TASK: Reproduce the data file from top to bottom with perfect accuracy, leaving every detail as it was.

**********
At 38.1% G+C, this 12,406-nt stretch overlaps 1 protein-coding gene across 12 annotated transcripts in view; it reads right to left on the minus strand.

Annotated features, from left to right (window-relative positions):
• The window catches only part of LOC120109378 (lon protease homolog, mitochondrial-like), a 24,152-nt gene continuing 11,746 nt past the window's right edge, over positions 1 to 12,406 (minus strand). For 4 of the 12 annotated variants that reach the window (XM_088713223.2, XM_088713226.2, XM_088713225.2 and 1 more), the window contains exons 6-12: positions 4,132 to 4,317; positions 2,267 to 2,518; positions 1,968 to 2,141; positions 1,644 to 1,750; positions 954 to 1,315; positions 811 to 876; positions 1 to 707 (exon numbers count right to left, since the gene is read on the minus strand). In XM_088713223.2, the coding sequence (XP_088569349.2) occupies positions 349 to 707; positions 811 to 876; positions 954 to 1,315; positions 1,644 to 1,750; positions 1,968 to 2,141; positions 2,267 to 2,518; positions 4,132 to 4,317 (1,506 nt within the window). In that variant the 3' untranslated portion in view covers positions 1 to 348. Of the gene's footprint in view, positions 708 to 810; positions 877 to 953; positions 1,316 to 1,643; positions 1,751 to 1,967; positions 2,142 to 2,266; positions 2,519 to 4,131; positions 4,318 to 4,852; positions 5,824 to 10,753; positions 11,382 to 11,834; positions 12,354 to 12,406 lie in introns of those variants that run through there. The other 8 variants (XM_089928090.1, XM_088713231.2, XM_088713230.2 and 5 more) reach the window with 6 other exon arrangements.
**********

At 38.1% G+C, this 12,406-nt stretch overlaps 1 protein-coding gene across 12 annotated transcripts in view; it reads right to left on the minus strand.

Annotated features, from left to right (window-relative positions):
• The window catches only part of LOC120109378 (lon protease homolog, mitochondrial-like), a 24,152-nt gene continuing 11,746 nt past the window's right edge, over positions 1 to 12,406 (minus strand). For 4 of the 12 annotated variants that reach the window (XM_088713223.2, XM_088713226.2, XM_088713225.2 and 1 more), the window contains exons 6-12: positions 4,132 to 4,317; positions 2,267 to 2,518; positions 1,968 to 2,141; positions 1,644 to 1,750; positions 954 to 1,315; positions 811 to 876; positions 1 to 707 (exon numbers count right to left, since the gene is read on the minus strand). In XM_088713223.2, the coding sequence (XP_088569349.2) occupies positions 349 to 707; positions 811 to 876; positions 954 to 1,315; positions 1,644 to 1,750; positions 1,968 to 2,141; positions 2,267 to 2,518; positions 4,132 to 4,317 (1,506 nt within the window). In that variant the 3' untranslated portion in view covers positions 1 to 348. Of the gene's footprint in view, positions 708 to 810; positions 877 to 953; positions 1,316 to 1,643; positions 1,751 to 1,967; positions 2,142 to 2,266; positions 2,519 to 4,131; positions 4,318 to 4,852; positions 5,824 to 10,753; positions 11,382 to 11,834; positions 12,354 to 12,406 lie in introns of those variants that run through there. The other 8 variants (XM_089928090.1, XM_088713231.2, XM_088713230.2 and 5 more) reach the window with 6 other exon arrangements.